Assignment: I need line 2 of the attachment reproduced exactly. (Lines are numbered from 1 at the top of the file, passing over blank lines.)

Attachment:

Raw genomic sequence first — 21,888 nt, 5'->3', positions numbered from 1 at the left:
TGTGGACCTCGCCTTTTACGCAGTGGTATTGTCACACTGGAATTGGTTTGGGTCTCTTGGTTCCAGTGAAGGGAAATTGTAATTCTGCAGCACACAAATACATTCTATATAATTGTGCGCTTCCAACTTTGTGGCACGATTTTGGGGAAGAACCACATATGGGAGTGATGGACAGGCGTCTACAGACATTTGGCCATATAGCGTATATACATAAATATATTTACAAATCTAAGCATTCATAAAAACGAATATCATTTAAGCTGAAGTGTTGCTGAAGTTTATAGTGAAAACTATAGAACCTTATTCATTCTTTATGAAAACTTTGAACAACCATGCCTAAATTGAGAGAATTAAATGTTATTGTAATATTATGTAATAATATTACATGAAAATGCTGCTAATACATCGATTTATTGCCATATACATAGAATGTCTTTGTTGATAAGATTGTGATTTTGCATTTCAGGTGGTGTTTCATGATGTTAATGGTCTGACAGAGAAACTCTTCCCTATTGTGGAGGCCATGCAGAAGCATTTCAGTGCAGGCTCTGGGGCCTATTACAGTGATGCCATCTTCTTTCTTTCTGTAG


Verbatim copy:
TGTGGACCTCGCCTTTTACGCAGTGGTATTGTCACACTGGAATTGGTTTGGGTCTCTTGGTTCCAGTGAAGGGAAATTGTAATTCTGCAGCACACAAATACATTCTATATAATTGTGCGCTTCCAACTTTGTGGCACGATTTTGGGGAAGAACCACATATGGGAGTGATGGACAGGCGTCTACAGACATTTGGCCATATAGCGTATATACATAAATATATTTACAAATCTAAGCATTCATAAAAACGAATATCATTTAAGCTGAAGTGTTGCTGAAGTTTATAGTGAAAACTATAGAACCTTATTCATTCTTTATGAAAACTTTGAACAACCATGCCTAAATTGAGAGAATTAAATGTTATTGTAATATTATGTAATAATATTACATGAAAATGCTGCTAATACATCGATTTATTGCCATATACATAGAATGTCTTTGTTGATAAGATTGTGATTTTGCATTTCAGGTGGTGTTTCATGATGTTAATGGTCTGACAGAGAAACTCTTCCCTATTGTGGAGGCCATGCAGAAGCATTTCAGTGCAGGCTCTGGGGCCTATTACAGTGATGCCATCTTCTTTCTTTCTGTAG